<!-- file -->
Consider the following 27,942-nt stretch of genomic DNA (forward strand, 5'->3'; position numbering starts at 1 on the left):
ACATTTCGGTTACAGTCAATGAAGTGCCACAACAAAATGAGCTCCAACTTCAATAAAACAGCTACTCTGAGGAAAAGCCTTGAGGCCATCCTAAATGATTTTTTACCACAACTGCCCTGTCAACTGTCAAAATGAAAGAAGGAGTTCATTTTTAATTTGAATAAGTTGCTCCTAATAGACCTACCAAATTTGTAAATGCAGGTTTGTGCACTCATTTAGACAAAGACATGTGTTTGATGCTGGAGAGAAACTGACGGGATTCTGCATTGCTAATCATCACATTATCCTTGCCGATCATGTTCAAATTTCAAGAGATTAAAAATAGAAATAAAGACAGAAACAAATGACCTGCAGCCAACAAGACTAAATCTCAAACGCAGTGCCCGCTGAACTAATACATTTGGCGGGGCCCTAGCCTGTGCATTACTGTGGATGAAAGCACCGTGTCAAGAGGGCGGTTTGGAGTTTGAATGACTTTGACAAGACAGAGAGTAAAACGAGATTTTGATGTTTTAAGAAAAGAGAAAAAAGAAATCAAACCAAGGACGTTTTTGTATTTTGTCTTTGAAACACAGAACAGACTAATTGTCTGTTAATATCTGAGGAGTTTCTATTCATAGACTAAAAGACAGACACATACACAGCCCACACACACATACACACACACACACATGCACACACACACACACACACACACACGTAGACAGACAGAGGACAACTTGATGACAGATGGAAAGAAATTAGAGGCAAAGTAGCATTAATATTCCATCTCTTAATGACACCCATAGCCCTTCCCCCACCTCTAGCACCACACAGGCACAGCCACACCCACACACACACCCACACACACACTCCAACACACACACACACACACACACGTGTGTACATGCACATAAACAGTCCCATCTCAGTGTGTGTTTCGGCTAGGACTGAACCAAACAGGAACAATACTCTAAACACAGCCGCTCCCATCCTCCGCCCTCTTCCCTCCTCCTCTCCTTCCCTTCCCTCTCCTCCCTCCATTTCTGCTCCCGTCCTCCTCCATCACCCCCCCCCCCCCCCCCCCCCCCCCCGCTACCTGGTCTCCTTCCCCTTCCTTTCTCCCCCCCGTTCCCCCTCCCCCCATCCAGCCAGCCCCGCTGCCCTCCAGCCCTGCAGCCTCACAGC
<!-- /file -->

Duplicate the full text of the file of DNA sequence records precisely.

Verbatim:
Consider the following 27,942-nt stretch of genomic DNA (forward strand, 5'->3'; position numbering starts at 1 on the left):
ACATTTCGGTTACAGTCAATGAAGTGCCACAACAAAATGAGCTCCAACTTCAATAAAACAGCTACTCTGAGGAAAAGCCTTGAGGCCATCCTAAATGATTTTTTACCACAACTGCCCTGTCAACTGTCAAAATGAAAGAAGGAGTTCATTTTTAATTTGAATAAGTTGCTCCTAATAGACCTACCAAATTTGTAAATGCAGGTTTGTGCACTCATTTAGACAAAGACATGTGTTTGATGCTGGAGAGAAACTGACGGGATTCTGCATTGCTAATCATCACATTATCCTTGCCGATCATGTTCAAATTTCAAGAGATTAAAAATAGAAATAAAGACAGAAACAAATGACCTGCAGCCAACAAGACTAAATCTCAAACGCAGTGCCCGCTGAACTAATACATTTGGCGGGGCCCTAGCCTGTGCATTACTGTGGATGAAAGCACCGTGTCAAGAGGGCGGTTTGGAGTTTGAATGACTTTGACAAGACAGAGAGTAAAACGAGATTTTGATGTTTTAAGAAAAGAGAAAAAAGAAATCAAACCAAGGACGTTTTTGTATTTTGTCTTTGAAACACAGAACAGACTAATTGTCTGTTAATATCTGAGGAGTTTCTATTCATAGACTAAAAGACAGACACATACACAGCCCACACACACATACACACACACACACATGCACACACACACACACACACACACACGTAGACAGACAGAGGACAACTTGATGACAGATGGAAAGAAATTAGAGGCAAAGTAGCATTAATATTCCATCTCTTAATGACACCCATAGCCCTTCCCCCACCTCTAGCACCACACAGGCACAGCCACACCCACACACACACCCACACACACACTCCAACACACACACACACACACACACGTGTGTACATGCACATAAACAGTCCCATCTCAGTGTGTGTTTCGGCTAGGACTGAACCAAACAGGAACAATACTCTAAACACAGCCGCTCCCATCCTCCGCCCTCTTCCCTCCTCCTCTCCTTCCCTTCCCTCTCCTCCCTCCATTTCTGCTCCCGTCCTCCTCCATCACCCCCCCCCCCCCCCCCCCCCCCCCCGCTACCTGGTCTCCTTCCCCTTCCTTTCTCCCCCCCGTTCCCCCTCCCCCCATCCAGCCAGCCCCGCTGCCCTCCAGCCCTGCAGCCTCACAGC